The Salient Features of Yeats's Poetry

William Butler Yeats has been recognized as a great modern poet of the 20th century. J.W. Beach calls him the finest of British poets of the modern age. Edith Sitwell, admiring his poetry, says, "It is forty years since the earliest of these great poems gave new life to the language…. . " G.S. Frazer in his widely known book entitled The Modern Writer and His World claims for Yeats the position of a major English poet, and equates him with Donne, with Milton and with Wordsworth and considers him very greatly superior to Browning, to Tennyson and to Arnold.

William B. Yeats (1865-1939)

Further, he asserts that the poetry of Yeats would be more permanent and enduringly popular than the poetry of either T.S. Eliot or of Ezra Pound, because it is more coherent, and more traditional than that of his two great contemporaries.

His poetry deals with a variety of themes ranging from ancient legend, mythology, folklore, politics, history, love and constantly creates new myths of his own. His work is uniformly good and his creations are quite extensive and he writes with ease on themes adopted from every sphere of life.

The sustained and continuous development of art and genius is the chief point in Yeats's poetry. The period of poetic activity in his case extended over fifty years, and during this long span of time he was constantly maturing and growing different from what he was at the beginning. There is no sudden change or break in continuity, but a slow evolution, and the seeds of the future are to be found in what has gone before. The seeds that are sown in the earliest phase gradually sprout and come to fruition in his later phase of poetry. Moreover The Collected Poems from an organic whole where each poem lights up its predecessor and is in turn illuminated by its successor. All obscurities disappear if Yeats's poetry is read as a whole, and such reading gives an aesthetic pleasure, such as is derived from the writings of even a few of the greatest poets.

The gradual evolution is one of the chief features of Yeats's poetry. His early poetry is romantic while the later one is realistic both in theme and treatment. He began by producing poems in the Pre-Raphaelite romantic tradition. There early poems are openly escapist, and their dreamy atmosphere is accentuated by rhythms. The use of Irish mythology and folklore electrified all Europe. It had a rare fascination for those who were fed up with overworked classic myths and legends. They became aware of a new lyrical voice that had a fay quality, a wild tenderness, something which was wanting to their souls. That is why Yeats was called the last of the great romantics. But he was soon tired and dissatisfied with this romanticism and the dissatisfaction kept increasing with his advancing age. Because of his enjoying a long life full of complexity, passion and variety of experience he could impart his poems masculine vigor and solidity which neither Keats nor Shelley nor Wordsworth could do.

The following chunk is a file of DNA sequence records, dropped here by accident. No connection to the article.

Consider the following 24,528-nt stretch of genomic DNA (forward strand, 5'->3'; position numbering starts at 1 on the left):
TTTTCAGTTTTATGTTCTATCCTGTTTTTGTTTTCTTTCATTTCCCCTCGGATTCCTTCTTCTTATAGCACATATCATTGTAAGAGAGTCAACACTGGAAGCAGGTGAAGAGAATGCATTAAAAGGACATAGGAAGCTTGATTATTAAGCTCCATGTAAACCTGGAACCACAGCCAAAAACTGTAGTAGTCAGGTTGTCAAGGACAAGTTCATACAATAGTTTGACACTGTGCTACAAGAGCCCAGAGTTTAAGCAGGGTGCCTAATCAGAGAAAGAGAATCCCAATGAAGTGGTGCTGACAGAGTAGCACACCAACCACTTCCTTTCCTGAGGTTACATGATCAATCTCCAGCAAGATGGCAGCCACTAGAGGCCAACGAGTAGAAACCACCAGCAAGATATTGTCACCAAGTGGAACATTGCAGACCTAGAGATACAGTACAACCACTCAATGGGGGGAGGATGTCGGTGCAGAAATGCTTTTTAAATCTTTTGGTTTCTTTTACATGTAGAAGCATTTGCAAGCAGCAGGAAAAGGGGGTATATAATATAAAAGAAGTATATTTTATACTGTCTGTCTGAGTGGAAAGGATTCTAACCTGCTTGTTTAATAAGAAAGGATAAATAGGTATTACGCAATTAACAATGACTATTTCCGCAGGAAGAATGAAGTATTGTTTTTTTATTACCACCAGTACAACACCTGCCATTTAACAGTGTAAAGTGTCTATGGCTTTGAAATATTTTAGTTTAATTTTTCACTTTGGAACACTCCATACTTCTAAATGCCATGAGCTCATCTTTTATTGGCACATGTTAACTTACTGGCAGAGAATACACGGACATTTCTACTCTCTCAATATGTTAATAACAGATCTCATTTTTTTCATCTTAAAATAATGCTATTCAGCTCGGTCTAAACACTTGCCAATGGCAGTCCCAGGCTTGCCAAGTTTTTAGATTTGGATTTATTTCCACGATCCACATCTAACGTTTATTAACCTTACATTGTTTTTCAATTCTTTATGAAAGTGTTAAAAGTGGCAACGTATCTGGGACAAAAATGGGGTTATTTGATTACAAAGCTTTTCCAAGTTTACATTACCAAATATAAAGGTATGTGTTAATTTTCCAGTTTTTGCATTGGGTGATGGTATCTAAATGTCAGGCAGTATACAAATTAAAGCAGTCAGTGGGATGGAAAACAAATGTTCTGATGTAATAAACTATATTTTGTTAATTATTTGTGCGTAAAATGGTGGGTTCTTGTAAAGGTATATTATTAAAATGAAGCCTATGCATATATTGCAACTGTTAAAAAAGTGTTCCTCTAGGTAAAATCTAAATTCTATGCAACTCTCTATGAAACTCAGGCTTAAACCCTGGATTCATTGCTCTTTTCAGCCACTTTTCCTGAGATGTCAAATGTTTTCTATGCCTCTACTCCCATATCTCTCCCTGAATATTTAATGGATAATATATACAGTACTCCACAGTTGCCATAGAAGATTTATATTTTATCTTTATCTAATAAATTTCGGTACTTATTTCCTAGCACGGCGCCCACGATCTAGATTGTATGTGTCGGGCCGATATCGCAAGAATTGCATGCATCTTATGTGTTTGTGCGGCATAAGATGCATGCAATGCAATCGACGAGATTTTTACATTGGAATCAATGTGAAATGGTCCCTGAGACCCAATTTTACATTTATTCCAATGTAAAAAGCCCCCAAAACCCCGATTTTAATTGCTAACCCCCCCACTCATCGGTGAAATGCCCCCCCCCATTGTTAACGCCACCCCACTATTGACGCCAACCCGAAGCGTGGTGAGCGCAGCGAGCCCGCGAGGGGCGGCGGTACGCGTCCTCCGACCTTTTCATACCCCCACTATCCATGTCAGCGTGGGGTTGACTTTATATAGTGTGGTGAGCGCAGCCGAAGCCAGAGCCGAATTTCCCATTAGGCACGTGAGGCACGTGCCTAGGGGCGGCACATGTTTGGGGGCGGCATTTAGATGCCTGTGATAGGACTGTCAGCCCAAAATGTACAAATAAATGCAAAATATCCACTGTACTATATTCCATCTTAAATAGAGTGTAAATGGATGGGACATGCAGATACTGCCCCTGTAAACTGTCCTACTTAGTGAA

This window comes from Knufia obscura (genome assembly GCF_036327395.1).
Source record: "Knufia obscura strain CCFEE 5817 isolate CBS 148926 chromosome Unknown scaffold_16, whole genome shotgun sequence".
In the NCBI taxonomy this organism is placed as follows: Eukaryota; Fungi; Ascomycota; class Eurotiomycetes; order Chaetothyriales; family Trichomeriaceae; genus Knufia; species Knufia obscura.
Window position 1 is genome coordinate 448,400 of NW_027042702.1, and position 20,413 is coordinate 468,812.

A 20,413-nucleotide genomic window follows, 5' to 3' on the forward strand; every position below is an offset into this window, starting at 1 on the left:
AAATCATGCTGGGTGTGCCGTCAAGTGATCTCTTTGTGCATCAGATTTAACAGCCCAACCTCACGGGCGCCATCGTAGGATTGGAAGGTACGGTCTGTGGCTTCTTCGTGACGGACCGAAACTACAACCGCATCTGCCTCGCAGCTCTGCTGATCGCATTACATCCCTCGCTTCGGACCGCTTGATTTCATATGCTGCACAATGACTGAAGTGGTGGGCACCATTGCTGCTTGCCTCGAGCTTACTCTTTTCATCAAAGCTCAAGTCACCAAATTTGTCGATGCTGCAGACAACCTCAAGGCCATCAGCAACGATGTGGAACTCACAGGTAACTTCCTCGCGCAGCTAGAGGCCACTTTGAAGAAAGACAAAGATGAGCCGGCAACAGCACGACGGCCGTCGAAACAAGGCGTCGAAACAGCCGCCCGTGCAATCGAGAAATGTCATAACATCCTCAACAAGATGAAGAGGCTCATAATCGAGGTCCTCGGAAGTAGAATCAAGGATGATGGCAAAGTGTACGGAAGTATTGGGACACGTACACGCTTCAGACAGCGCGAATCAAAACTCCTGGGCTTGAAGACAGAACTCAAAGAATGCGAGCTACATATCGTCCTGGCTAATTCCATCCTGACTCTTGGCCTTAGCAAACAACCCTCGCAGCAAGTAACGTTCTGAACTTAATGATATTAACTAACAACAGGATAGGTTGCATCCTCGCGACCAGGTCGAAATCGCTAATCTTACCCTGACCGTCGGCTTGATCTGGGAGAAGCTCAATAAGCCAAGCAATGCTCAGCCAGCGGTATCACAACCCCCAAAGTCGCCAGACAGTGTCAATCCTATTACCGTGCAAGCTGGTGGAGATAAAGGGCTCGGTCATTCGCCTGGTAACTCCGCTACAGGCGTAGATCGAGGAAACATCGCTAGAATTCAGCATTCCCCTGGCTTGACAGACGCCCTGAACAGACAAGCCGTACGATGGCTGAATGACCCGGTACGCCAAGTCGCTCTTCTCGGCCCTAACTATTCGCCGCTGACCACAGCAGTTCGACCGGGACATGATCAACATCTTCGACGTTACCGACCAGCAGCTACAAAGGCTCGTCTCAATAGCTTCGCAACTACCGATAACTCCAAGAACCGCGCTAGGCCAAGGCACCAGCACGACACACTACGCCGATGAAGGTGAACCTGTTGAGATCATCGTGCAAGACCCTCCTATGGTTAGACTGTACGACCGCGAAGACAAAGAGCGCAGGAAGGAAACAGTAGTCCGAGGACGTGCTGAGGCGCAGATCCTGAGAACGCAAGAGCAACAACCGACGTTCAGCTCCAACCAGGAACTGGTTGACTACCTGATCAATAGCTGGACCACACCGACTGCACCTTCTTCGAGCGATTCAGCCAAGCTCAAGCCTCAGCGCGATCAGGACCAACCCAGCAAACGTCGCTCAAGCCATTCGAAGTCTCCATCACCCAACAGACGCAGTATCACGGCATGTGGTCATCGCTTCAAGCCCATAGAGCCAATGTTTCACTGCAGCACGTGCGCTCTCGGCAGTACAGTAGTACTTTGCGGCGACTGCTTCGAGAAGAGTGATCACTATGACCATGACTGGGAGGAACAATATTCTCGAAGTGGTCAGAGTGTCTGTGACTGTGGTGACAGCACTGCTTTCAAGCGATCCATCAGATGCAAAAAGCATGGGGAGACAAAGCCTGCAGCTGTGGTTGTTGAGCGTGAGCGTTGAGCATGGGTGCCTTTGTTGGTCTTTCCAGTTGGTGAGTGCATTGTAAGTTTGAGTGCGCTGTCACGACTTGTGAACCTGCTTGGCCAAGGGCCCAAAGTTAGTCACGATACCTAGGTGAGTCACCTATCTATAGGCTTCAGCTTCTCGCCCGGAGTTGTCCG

With the turn of the century, Yeats changed into a great 20th century realistic poet from the 19th century romanticism. His later poetry is nakedly real in character. It is even brutal, coarse and throwing with manly vigor. There is a more and more approximation to speech rhythms and colloquial diction. Natural words in a natural order are his aim and ambition now. There is no decoration or exaggeration in style. It is made terse and epigrammatic in force and sublimity. But it is rich and complex, the simplicity of form is accompanied by the profundity of thought. The uniformly high standard of work is maintained even in the poems of the last phase. Such sustained evolution and uniformity of production is uncommon indeed.

As Yeats was caught between two worlds of romanticism and modernism, this ambivalence in his personality is reflected in his poetry. Thus, his poetry has been pronounced as a battleground for the clash of opposites. The antimonies of the human and the non-human, of the spiritual and the material, the sensuous and the artistic, physical decay and intellectual maturity, the past and the present, the personal and the impersonal, power and helplessness, constantly occur and recur in his poetry. In his later poetry, however, there is an attempt to reconcile them. In the poem No Second Troy the past and the present, the personal and the impersonal, have been linked up by the use of the Helen-Deirdre- Maud Gonne image. In the Sailing to Byzantium the opposites between physical decay and intellectual maturity have been reconciled by taking an extra-temporal view.

Symbolism is another striking feature of Yeats poetry who was regarded as the chief exponent of the symbolist movement in England. In the early stage of his career, his symbolism is simple, easy to understand, like the traditional symbol of Rose. But in the course of time his symbols became complex, personal and individual. The Swan, The Tower, The Windling Stair, the Gyres etc., is symbols that frequently occur in his later phase. They are used in different poems in different senses. They are employed to convey his inner experience and visions which cannot be communicated in any other way. At their best they are highly evocative and significant.